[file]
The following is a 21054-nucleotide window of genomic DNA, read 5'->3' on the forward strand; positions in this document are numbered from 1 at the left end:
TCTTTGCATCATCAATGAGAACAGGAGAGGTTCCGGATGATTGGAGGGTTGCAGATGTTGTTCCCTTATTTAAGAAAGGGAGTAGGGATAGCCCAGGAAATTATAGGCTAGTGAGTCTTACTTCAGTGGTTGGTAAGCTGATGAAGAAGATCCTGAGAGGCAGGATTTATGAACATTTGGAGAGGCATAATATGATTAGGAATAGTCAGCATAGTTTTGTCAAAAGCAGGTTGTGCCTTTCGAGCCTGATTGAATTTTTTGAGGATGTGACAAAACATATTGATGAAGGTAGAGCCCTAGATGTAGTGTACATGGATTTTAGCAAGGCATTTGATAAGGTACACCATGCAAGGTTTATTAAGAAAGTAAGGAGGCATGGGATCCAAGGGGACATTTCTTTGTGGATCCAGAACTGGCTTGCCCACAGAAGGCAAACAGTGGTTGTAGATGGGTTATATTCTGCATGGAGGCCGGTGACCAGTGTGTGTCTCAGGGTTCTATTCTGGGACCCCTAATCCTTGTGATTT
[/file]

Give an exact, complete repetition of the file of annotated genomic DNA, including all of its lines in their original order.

The following is a 21054-nucleotide window of genomic DNA, read 5'->3' on the forward strand; positions in this document are numbered from 1 at the left end:
TCTTTGCATCATCAATGAGAACAGGAGAGGTTCCGGATGATTGGAGGGTTGCAGATGTTGTTCCCTTATTTAAGAAAGGGAGTAGGGATAGCCCAGGAAATTATAGGCTAGTGAGTCTTACTTCAGTGGTTGGTAAGCTGATGAAGAAGATCCTGAGAGGCAGGATTTATGAACATTTGGAGAGGCATAATATGATTAGGAATAGTCAGCATAGTTTTGTCAAAAGCAGGTTGTGCCTTTCGAGCCTGATTGAATTTTTTGAGGATGTGACAAAACATATTGATGAAGGTAGAGCCCTAGATGTAGTGTACATGGATTTTAGCAAGGCATTTGATAAGGTACACCATGCAAGGTTTATTAAGAAAGTAAGGAGGCATGGGATCCAAGGGGACATTTCTTTGTGGATCCAGAACTGGCTTGCCCACAGAAGGCAAACAGTGGTTGTAGATGGGTTATATTCTGCATGGAGGCCGGTGACCAGTGTGTGTCTCAGGGTTCTATTCTGGGACCCCTAATCCTTGTGATTT